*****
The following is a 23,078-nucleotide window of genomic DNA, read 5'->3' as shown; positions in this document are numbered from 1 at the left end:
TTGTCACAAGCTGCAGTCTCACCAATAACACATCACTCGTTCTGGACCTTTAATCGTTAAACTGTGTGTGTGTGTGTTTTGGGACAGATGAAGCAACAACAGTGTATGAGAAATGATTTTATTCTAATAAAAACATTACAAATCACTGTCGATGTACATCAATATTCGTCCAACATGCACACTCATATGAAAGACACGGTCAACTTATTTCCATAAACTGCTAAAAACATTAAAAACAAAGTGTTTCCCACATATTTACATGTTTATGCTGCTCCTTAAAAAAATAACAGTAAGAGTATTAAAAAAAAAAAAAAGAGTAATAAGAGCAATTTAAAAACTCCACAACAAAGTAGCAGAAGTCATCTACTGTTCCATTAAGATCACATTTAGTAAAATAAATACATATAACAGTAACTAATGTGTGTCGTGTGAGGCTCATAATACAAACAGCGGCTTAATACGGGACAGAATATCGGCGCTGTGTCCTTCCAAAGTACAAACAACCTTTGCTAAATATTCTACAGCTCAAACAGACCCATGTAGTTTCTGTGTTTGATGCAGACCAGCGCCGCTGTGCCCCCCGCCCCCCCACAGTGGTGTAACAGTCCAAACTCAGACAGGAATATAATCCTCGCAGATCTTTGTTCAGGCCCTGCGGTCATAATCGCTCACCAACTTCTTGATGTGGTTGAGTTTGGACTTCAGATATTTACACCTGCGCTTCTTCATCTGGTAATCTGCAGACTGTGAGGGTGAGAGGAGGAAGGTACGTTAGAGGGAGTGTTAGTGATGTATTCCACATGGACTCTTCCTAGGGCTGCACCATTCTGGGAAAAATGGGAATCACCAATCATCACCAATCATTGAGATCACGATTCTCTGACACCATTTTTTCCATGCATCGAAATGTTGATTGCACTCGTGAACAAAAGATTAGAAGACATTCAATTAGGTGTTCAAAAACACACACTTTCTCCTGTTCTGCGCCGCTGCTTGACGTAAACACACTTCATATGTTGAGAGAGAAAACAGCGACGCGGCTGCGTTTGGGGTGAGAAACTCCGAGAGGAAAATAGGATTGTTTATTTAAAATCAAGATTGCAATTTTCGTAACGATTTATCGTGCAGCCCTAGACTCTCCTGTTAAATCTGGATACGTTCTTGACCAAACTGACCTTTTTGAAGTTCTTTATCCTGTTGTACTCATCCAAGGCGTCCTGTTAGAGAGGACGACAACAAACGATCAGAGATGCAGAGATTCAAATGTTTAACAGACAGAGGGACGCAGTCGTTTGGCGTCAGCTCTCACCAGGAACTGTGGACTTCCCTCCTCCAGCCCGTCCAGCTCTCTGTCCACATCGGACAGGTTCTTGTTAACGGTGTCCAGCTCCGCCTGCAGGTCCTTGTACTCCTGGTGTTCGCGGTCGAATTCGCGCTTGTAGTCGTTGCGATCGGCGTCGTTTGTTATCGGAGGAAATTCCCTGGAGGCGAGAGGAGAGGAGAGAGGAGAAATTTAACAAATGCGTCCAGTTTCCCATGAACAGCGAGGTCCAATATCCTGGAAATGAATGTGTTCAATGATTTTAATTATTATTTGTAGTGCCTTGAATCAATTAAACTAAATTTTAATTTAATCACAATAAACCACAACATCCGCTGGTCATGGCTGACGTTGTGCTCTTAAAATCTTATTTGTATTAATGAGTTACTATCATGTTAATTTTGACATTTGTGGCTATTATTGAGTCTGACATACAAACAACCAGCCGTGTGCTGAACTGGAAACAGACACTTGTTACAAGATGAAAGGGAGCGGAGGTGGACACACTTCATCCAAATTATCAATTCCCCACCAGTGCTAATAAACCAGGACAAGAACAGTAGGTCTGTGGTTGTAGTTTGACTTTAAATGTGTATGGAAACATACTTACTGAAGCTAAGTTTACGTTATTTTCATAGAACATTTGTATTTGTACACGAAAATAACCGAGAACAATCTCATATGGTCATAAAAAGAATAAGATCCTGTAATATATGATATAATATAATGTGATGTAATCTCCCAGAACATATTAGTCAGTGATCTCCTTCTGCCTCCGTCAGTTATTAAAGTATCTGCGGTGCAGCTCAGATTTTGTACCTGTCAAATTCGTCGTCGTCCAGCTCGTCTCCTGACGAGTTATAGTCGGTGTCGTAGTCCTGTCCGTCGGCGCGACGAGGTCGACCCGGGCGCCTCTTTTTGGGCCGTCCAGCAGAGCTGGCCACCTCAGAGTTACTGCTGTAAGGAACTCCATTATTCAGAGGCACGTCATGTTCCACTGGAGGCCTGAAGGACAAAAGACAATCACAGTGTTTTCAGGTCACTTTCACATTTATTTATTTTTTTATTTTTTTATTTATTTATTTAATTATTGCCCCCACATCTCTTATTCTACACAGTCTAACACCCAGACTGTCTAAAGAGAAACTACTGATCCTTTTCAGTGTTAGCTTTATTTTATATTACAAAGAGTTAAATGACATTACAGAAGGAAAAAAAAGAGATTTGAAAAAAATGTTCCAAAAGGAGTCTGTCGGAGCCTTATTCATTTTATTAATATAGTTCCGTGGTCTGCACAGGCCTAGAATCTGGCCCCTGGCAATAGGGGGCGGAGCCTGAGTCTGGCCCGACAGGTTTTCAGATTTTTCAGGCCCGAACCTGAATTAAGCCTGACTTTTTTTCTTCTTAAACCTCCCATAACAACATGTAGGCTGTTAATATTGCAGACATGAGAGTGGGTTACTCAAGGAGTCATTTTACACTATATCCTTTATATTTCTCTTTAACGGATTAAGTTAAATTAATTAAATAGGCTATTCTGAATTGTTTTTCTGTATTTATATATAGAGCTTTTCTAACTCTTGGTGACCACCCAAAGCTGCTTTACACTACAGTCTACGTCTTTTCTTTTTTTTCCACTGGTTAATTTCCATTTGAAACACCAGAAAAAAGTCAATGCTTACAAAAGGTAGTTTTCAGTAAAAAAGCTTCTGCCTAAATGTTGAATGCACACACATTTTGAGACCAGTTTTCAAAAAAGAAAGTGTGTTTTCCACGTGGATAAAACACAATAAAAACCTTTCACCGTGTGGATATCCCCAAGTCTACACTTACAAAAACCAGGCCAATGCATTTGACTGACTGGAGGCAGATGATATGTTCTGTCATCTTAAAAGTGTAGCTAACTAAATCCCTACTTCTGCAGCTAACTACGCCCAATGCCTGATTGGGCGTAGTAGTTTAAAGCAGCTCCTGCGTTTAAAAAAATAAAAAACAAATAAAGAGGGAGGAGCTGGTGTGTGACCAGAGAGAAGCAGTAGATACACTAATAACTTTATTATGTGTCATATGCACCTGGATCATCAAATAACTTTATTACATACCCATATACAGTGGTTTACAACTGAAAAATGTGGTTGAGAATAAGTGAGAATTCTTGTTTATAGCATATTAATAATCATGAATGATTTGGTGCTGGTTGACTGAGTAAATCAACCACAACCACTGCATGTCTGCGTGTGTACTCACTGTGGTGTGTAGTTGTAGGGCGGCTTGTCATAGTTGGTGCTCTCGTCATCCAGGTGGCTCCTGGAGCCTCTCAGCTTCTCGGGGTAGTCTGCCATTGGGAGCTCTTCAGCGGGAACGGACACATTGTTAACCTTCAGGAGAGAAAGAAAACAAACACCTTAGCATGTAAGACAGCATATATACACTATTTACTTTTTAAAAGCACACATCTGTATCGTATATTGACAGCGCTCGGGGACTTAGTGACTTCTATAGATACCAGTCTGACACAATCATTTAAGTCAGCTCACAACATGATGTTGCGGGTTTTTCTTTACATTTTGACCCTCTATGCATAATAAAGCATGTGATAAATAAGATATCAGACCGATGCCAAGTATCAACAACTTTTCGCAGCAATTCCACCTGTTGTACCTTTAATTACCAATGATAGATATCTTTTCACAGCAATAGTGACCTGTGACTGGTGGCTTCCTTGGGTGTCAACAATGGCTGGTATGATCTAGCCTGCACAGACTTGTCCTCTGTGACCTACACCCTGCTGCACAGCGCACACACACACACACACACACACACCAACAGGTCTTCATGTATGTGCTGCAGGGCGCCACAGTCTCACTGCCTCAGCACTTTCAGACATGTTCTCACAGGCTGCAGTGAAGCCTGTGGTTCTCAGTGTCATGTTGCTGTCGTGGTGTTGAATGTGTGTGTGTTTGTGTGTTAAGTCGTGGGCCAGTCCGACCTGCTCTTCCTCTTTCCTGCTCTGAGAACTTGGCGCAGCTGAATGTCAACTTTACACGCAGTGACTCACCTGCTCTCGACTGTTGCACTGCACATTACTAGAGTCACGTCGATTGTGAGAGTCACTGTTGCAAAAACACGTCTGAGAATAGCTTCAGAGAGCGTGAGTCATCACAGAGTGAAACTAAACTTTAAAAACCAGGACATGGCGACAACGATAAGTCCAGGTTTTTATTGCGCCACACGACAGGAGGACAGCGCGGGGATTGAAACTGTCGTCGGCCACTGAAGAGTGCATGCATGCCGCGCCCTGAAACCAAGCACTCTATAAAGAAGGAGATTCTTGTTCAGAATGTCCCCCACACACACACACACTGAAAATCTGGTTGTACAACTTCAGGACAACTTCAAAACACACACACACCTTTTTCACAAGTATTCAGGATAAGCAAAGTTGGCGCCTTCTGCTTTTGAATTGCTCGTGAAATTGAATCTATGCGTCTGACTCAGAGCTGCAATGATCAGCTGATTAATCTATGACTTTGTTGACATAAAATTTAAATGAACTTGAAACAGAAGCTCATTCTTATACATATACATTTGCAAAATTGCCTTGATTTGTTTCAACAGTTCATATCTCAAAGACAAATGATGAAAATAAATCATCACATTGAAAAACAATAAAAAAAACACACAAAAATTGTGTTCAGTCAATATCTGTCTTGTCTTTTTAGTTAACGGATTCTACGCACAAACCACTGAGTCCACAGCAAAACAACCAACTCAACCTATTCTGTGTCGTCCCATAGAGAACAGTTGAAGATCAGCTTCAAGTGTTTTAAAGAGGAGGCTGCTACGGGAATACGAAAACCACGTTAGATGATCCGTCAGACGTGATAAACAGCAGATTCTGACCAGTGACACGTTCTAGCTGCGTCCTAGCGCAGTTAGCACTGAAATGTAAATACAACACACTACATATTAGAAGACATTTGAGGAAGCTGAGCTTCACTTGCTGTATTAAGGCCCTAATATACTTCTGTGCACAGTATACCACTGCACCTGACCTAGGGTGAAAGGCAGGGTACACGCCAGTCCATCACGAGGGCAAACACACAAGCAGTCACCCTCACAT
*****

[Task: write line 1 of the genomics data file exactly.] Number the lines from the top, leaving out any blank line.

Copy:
The following is a 23,078-nucleotide window of genomic DNA, read 5'->3' as shown; positions in this document are numbered from 1 at the left end: